“And so you shouldn’t.” she agreed, “But it has been nearly a turn to the day since she rose. She may be near her time again, Clea.” Pausing for a moment, Angeli let that sink in, “and I do not want what happened last time to happen again.”

Now Clea looked down, clearly embarrassed. “I won’t.”

“Did you follow my advice and consult D’en about bonding exercises-“

“I said it won’t happen again!” Clea burst out, half horrified half angry.

The Weyrwoman’s jaw tightened. She didn’t like discussing this most private of issues with Clea anymore than her ‘second wanted to hear it. She especially didn’t like it because this was the very issue that had so upset her and ruined her evening the night before. “The Weyr needs a good, strong flight this time. We need to hatch lots of bronzes to lead the wings and you and I could both use another junior gold to help out. Please, Clea… as a friend. Do not let her eat this time.”

“I won’t.” She repeated, softer this time.

She gave a sharp nod, feeling that she had gotten though to the other goldrider. Trenith’s last clutch of fourteen eggs with no bronzes and only one brown had been… embarrassing. “Well then, you’re excused. I’ll meet you in the bowl in a hour.”

Clea got to her feet and swept past her without another word, obviously more than happy to get out of there. Angeli wouldn’t have tolerated any such rudeness from anyone but another goldrider.

With a sigh, the Weyrwoman of Ista sat down at her desk and started brushing up on the day’s record keeping.


We used to do this?
Zhemyth asked as he beat his great wings, angling his body just perfectly for this rider to catch a firestone filled sack thrown by green weyrling Hansa on top of her Kasdath.

T’bayek caught the sack hard, making the air whoosh out of his lungs. But there wasn’t time to pause. The next weyrling in line was waiting for him. With a wince, he dug his fingers into the top of the sack and swung as hard as he could, luckily making it far enough for the next person to grab without making too much of a dive.

Every day. He replied, rotating his shoulder which was just starting to twinge. He had been too hard on F’ron on complaining about his Wingdrills. Funny what two turns let him forget. The man never put his wing though torturous drills like this, and he promised himself that he wouldn’t be put here again to share another drill with these Weyrlings. Not only was it embarrassing, he had forgotten that it was bloody hard work!

The deep bellow of Weyrlingmaster D’en’s Lelioth put a halt to the Weyrling drill, and T’bayek quickly wiped his sweaty brow upon his sleeve to hide the look of relief that was on his face. He had thought he had kept himself in good shape after graduation, but this drill had proven him otherwise.

The Weyrlingmaster waved them in and obediently the class of Weyrlings and one bronzerider landed upon the practice field and dismounted to circle around.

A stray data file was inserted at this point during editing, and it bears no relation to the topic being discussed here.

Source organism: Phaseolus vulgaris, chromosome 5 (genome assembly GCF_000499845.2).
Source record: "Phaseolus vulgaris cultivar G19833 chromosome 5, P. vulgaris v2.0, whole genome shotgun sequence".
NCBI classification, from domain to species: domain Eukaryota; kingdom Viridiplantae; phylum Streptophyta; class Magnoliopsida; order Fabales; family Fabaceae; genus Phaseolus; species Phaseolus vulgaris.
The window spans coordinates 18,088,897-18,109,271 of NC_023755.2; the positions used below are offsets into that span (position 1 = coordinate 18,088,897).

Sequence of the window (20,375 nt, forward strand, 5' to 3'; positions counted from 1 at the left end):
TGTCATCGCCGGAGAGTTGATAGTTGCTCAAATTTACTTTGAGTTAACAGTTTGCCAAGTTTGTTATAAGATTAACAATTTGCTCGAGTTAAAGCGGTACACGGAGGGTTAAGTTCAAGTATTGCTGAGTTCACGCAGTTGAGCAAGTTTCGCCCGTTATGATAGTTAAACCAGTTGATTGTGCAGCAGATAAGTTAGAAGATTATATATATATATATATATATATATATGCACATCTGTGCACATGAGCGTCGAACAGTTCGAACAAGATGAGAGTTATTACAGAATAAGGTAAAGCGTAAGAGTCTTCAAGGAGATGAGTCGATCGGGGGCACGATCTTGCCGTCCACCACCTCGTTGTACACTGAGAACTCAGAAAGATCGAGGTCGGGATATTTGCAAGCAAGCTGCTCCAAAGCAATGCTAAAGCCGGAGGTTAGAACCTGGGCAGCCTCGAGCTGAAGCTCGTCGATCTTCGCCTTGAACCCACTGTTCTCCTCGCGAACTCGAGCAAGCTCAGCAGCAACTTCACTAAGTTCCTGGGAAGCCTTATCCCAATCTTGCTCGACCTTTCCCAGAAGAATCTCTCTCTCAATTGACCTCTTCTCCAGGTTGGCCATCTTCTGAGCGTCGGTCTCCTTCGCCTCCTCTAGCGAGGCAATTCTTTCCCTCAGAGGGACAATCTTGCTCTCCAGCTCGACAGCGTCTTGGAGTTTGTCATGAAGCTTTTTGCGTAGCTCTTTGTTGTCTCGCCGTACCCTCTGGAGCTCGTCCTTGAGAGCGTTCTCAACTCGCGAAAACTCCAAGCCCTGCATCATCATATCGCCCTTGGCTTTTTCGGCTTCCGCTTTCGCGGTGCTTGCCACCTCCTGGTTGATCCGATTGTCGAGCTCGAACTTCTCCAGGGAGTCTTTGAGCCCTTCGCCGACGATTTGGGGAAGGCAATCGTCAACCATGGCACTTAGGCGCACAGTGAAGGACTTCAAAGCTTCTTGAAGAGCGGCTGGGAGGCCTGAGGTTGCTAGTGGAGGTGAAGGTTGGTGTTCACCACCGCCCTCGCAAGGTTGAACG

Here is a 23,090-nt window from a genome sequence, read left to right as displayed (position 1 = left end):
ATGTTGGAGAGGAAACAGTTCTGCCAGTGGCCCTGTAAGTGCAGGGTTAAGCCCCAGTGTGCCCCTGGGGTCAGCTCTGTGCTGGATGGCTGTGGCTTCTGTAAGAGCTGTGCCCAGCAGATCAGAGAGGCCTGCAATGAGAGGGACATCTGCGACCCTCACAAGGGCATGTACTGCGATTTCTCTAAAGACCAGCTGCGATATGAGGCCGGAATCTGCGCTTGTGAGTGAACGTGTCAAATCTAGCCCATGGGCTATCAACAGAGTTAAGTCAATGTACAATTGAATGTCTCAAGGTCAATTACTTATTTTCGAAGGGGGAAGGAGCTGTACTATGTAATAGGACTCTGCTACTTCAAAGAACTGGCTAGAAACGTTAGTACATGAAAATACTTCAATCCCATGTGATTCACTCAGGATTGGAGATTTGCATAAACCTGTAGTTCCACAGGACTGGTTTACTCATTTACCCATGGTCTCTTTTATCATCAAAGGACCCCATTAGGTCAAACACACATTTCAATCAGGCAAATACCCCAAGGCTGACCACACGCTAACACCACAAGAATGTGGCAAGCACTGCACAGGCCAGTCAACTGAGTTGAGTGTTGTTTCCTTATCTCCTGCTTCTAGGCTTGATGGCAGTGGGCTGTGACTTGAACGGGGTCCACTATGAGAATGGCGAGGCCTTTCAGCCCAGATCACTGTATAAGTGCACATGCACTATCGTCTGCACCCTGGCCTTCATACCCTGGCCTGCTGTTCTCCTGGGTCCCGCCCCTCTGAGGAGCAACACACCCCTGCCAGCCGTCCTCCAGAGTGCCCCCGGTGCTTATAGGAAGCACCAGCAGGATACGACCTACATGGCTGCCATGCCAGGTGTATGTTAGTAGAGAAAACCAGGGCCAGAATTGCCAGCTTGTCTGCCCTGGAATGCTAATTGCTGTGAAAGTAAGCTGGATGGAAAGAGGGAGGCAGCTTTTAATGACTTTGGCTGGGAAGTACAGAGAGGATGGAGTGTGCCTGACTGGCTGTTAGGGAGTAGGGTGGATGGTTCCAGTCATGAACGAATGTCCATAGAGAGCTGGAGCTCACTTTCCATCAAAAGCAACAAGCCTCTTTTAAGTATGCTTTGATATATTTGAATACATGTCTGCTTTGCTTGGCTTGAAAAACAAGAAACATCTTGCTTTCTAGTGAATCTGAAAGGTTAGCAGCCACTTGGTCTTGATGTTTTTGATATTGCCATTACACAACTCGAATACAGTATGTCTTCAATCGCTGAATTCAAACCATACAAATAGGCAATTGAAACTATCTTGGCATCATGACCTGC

“We will be running firestone sacks to the wings today, Weyrlings.” D’en said, his one fierce gray eye sweeping over all of them as if looking for defects. The other eye stared sightlessly forward, milky white. He didn’t glance at T’bayek or even acknowledge his presence, obviously set on treating him as one of his students for the day. Well, that was to be his punishment.

“As you well know, running firestone is sharding dangerous work. You and your dragon must be aware of what is going around you at all times as you will be popping in and out in the middle of a fall. I don’t care if you have to triple check with the rider who calls you, you don’t skip /between/ until you can see the image in your mind crystal clear!” His face got even sourer, if possible, “Not only would it be stupid to die at this stage right before graduation, but worse your death would upset the entire Weyr in the middle of a fall!”

There were a couple of nervous chuckles as it dawned on the Weyrlings that this was their Master’s attempt at a joke.

“You will be issued some limited amount of low grade firestone.” D’en continued, and finally his gaze flickered to T’bayek. “For use for self defense only. None of you are to flame other than to get out of a bad situation. Leave that to the grownups.”

It was a lucky thing that Zhemyth was off to the side so that D’en didn’t hear his annoyed rumble. T’bayek forced himself to nod, reluctantly remembering that he was here because he was being shamed and that any backtalk would only lengthen his embarrassment. He remembered rather painfully that D’en was very adept at finding embarrassing chores for any offenders.

Still, he was still seething after they were dismissed and were sent to stoke up the dragons in preparation for the fall. Across the Weyr bowl the dragonriders were doing the same thing, only with better quality firestone.

This isn’t right. T’bayek thought, spitefully plunging his hand into the half sack that he and Zhemyth were given. Why should we be taken out of the entire fall? We could be useful up there! It’s ridiculous to keep us out just to prove a point!